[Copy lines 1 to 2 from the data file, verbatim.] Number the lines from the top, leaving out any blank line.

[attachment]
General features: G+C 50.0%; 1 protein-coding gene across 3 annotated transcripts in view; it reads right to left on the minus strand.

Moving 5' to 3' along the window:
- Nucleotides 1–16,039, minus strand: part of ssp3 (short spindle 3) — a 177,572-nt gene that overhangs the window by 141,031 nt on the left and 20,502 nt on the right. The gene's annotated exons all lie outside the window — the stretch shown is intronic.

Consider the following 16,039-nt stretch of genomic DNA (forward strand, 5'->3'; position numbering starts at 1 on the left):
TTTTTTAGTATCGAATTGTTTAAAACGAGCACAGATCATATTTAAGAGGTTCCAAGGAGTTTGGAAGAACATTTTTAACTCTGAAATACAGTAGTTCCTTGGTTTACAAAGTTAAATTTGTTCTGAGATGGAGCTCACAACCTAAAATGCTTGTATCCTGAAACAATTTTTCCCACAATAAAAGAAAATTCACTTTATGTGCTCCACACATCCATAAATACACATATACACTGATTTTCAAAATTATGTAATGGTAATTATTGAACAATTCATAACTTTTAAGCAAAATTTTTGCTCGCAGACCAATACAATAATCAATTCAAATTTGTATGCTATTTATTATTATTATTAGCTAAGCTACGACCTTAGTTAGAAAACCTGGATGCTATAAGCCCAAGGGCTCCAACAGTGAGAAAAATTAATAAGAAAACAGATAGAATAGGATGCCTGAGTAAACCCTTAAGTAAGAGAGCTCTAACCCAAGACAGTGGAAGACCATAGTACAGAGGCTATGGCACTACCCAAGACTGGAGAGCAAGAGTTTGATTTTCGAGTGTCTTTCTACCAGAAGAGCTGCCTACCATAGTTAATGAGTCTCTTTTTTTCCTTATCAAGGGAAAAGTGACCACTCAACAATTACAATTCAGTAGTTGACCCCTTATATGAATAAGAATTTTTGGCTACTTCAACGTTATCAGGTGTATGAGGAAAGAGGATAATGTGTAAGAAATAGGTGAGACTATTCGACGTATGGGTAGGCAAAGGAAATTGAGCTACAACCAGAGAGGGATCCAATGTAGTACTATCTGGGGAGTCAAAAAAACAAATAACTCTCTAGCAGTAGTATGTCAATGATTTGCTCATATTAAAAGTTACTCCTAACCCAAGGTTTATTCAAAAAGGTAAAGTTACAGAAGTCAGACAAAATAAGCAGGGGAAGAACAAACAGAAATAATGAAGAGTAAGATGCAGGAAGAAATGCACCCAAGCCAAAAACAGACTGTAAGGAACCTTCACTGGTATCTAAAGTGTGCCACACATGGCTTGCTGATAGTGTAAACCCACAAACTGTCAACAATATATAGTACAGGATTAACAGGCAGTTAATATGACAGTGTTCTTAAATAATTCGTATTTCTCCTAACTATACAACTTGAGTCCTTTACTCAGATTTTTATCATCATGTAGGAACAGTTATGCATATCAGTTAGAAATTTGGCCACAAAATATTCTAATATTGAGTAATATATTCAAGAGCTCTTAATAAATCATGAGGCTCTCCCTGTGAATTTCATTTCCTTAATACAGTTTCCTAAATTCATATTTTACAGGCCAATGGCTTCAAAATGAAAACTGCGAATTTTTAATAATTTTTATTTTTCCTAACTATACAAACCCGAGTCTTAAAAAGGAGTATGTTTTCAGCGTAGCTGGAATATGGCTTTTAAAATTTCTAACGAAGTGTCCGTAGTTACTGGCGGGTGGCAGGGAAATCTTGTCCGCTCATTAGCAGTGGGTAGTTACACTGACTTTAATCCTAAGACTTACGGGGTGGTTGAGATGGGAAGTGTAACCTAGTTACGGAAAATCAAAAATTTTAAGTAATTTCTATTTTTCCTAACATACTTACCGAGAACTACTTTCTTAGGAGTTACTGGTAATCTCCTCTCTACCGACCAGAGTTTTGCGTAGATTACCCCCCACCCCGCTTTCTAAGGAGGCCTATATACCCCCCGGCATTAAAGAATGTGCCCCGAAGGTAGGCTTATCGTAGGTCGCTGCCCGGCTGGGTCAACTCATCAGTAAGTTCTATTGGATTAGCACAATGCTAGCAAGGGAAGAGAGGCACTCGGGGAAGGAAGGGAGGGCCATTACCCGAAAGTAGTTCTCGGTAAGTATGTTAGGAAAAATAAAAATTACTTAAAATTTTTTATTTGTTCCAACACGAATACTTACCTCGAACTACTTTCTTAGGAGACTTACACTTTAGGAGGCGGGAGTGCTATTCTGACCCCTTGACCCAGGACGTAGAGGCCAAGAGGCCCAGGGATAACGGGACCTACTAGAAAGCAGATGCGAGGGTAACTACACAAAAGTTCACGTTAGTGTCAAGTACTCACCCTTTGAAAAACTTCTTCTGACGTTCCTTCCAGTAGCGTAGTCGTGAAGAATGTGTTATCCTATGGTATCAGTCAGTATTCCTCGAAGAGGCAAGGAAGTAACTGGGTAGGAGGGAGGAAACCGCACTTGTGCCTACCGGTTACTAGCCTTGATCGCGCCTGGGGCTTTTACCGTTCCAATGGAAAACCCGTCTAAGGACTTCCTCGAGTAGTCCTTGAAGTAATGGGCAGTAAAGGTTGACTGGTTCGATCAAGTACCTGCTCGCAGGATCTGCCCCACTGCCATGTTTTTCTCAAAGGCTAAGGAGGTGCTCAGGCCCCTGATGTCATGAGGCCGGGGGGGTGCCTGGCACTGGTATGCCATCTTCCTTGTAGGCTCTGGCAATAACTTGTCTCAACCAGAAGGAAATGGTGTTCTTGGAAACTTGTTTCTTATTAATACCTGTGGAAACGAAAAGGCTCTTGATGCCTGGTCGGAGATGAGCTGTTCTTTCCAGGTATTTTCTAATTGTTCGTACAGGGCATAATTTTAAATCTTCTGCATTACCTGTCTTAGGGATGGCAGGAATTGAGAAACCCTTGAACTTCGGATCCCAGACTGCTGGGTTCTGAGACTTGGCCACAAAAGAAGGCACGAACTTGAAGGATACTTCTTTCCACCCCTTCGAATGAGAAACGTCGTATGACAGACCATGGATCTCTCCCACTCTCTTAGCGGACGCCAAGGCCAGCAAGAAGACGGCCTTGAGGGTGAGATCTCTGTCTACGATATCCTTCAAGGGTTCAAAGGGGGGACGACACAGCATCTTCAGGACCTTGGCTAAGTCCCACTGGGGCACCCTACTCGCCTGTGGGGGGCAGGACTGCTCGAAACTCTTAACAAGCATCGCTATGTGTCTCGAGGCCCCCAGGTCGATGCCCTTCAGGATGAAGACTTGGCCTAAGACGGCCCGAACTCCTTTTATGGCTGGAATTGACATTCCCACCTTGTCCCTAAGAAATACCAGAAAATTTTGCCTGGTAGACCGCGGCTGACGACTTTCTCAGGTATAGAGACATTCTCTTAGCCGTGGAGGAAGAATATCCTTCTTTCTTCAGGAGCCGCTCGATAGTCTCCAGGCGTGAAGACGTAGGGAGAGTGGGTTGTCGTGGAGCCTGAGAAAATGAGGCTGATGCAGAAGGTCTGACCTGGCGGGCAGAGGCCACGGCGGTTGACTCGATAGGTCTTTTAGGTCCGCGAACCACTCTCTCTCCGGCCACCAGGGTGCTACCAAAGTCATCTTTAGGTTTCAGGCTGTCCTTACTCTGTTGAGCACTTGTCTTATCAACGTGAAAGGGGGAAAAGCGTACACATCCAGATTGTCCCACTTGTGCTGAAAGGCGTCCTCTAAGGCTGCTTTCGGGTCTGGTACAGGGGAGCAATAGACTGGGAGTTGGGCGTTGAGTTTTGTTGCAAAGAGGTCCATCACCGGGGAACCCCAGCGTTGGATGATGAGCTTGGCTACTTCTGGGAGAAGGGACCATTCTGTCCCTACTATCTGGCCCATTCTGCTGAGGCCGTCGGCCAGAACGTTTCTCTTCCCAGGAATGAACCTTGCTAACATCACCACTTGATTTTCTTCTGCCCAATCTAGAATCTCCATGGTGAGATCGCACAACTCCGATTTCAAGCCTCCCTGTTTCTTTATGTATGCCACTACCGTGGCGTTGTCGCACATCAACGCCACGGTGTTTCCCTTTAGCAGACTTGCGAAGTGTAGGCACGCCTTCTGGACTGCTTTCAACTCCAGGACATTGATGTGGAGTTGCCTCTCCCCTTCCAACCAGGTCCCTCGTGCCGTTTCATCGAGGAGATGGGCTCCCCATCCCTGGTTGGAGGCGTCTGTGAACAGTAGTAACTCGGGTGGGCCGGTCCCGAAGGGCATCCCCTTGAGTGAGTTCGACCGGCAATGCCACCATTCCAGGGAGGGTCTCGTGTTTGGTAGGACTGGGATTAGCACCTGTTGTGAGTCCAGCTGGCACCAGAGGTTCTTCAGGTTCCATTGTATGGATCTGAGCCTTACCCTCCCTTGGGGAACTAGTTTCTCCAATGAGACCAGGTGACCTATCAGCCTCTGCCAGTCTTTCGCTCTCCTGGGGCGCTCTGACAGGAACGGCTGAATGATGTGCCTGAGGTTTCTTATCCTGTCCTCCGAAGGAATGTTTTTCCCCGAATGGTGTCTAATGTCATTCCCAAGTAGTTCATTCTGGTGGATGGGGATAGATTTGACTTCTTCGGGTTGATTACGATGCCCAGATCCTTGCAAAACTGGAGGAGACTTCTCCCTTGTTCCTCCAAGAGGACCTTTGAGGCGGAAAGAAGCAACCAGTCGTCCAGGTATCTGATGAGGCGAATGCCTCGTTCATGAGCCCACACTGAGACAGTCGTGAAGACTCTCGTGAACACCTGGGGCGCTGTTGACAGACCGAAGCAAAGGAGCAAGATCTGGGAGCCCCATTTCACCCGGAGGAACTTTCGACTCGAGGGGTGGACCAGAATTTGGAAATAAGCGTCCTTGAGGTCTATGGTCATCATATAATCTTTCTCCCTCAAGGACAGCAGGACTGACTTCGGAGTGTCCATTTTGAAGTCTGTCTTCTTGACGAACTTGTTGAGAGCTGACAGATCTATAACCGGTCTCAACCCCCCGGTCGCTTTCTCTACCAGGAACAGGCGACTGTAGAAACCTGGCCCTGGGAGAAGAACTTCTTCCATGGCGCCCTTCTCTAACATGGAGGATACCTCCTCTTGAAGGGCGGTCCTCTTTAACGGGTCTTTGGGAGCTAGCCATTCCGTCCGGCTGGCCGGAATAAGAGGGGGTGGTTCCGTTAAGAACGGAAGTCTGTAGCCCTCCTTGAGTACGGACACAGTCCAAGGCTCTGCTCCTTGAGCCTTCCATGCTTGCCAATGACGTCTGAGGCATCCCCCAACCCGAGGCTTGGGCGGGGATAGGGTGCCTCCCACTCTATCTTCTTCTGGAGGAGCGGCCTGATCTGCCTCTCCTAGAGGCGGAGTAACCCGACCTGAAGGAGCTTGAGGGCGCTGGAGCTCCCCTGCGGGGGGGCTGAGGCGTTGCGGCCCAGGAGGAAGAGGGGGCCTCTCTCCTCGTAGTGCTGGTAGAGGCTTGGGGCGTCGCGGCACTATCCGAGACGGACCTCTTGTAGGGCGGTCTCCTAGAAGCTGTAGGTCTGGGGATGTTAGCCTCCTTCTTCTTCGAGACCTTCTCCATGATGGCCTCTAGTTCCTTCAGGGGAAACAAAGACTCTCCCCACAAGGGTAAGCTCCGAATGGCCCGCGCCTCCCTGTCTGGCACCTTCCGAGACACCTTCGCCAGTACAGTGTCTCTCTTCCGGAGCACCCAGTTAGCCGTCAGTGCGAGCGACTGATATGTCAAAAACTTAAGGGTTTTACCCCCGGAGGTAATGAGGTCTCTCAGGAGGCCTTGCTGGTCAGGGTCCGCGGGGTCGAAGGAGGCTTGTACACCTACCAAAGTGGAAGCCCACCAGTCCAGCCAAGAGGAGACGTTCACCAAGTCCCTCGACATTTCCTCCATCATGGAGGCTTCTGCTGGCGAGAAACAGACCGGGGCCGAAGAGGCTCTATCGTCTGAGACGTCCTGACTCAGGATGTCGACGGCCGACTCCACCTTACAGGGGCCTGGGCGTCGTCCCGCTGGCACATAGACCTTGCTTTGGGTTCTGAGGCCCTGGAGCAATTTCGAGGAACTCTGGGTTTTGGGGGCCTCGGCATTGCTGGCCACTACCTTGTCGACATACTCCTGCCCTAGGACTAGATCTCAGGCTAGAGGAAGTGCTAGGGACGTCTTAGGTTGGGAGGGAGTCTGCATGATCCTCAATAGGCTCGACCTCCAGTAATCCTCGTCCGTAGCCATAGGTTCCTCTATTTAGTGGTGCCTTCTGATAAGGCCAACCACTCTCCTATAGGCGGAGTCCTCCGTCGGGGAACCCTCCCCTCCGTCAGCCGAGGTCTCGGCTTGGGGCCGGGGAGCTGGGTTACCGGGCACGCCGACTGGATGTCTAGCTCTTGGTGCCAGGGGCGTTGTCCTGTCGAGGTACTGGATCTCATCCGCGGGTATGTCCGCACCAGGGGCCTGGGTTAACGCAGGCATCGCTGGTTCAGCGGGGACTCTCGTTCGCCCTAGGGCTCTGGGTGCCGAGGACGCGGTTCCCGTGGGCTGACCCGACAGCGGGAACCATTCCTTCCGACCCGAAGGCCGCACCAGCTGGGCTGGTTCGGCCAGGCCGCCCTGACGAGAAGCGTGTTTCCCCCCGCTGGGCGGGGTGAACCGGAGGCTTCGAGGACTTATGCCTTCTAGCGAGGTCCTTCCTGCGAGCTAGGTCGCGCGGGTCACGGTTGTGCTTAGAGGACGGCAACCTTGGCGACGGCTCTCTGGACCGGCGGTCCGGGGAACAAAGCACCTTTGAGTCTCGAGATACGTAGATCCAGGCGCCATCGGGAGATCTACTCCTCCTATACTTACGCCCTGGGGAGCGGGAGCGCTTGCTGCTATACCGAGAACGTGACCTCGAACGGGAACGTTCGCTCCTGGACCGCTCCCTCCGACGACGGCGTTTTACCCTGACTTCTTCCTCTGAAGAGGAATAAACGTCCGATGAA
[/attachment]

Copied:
General features: G+C 50.0%; 1 protein-coding gene across 3 annotated transcripts in view; it reads right to left on the minus strand.

Moving 5' to 3' along the window: